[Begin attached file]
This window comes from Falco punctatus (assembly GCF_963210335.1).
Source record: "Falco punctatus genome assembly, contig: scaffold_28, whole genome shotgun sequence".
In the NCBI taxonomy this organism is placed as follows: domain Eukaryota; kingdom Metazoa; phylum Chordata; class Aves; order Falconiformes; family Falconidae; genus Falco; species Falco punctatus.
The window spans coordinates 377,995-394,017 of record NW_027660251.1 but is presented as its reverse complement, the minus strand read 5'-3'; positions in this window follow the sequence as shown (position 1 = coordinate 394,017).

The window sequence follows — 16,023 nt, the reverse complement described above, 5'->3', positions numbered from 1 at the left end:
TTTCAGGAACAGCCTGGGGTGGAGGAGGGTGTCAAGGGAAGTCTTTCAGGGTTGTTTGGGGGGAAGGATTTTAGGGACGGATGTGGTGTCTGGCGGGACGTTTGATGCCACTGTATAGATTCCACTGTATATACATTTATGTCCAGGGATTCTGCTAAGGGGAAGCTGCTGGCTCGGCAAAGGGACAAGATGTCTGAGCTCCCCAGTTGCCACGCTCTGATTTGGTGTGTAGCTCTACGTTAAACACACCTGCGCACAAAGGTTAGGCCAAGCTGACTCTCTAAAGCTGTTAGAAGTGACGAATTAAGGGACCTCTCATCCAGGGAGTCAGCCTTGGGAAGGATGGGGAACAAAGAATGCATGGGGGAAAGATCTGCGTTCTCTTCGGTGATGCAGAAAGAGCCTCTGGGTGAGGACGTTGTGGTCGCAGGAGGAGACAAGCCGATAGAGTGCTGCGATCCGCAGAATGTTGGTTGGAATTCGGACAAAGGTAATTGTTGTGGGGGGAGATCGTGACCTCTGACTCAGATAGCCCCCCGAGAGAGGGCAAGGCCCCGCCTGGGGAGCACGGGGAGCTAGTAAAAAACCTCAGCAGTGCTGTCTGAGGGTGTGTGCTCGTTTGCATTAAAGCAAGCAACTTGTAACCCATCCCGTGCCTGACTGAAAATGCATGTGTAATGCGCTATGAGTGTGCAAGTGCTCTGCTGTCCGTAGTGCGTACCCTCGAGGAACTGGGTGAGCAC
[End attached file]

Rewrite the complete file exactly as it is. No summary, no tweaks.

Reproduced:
This window comes from Falco punctatus (assembly GCF_963210335.1).
Source record: "Falco punctatus genome assembly, contig: scaffold_28, whole genome shotgun sequence".
In the NCBI taxonomy this organism is placed as follows: domain Eukaryota; kingdom Metazoa; phylum Chordata; class Aves; order Falconiformes; family Falconidae; genus Falco; species Falco punctatus.
The window spans coordinates 377,995-394,017 of record NW_027660251.1 but is presented as its reverse complement, the minus strand read 5'-3'; positions in this window follow the sequence as shown (position 1 = coordinate 394,017).

The window sequence follows — 16,023 nt, the reverse complement described above, 5'->3', positions numbered from 1 at the left end:
TTTCAGGAACAGCCTGGGGTGGAGGAGGGTGTCAAGGGAAGTCTTTCAGGGTTGTTTGGGGGGAAGGATTTTAGGGACGGATGTGGTGTCTGGCGGGACGTTTGATGCCACTGTATAGATTCCACTGTATATACATTTATGTCCAGGGATTCTGCTAAGGGGAAGCTGCTGGCTCGGCAAAGGGACAAGATGTCTGAGCTCCCCAGTTGCCACGCTCTGATTTGGTGTGTAGCTCTACGTTAAACACACCTGCGCACAAAGGTTAGGCCAAGCTGACTCTCTAAAGCTGTTAGAAGTGACGAATTAAGGGACCTCTCATCCAGGGAGTCAGCCTTGGGAAGGATGGGGAACAAAGAATGCATGGGGGAAAGATCTGCGTTCTCTTCGGTGATGCAGAAAGAGCCTCTGGGTGAGGACGTTGTGGTCGCAGGAGGAGACAAGCCGATAGAGTGCTGCGATCCGCAGAATGTTGGTTGGAATTCGGACAAAGGTAATTGTTGTGGGGGGAGATCGTGACCTCTGACTCAGATAGCCCCCCGAGAGAGGGCAAGGCCCCGCCTGGGGAGCACGGGGAGCTAGTAAAAAACCTCAGCAGTGCTGTCTGAGGGTGTGTGCTCGTTTGCATTAAAGCAAGCAACTTGTAACCCATCCCGTGCCTGACTGAAAATGCATGTGTAATGCGCTATGAGTGTGCAAGTGCTCTGCTGTCCGTAGTGCGTACCCTCGAGGAACTGGGTGAGCAC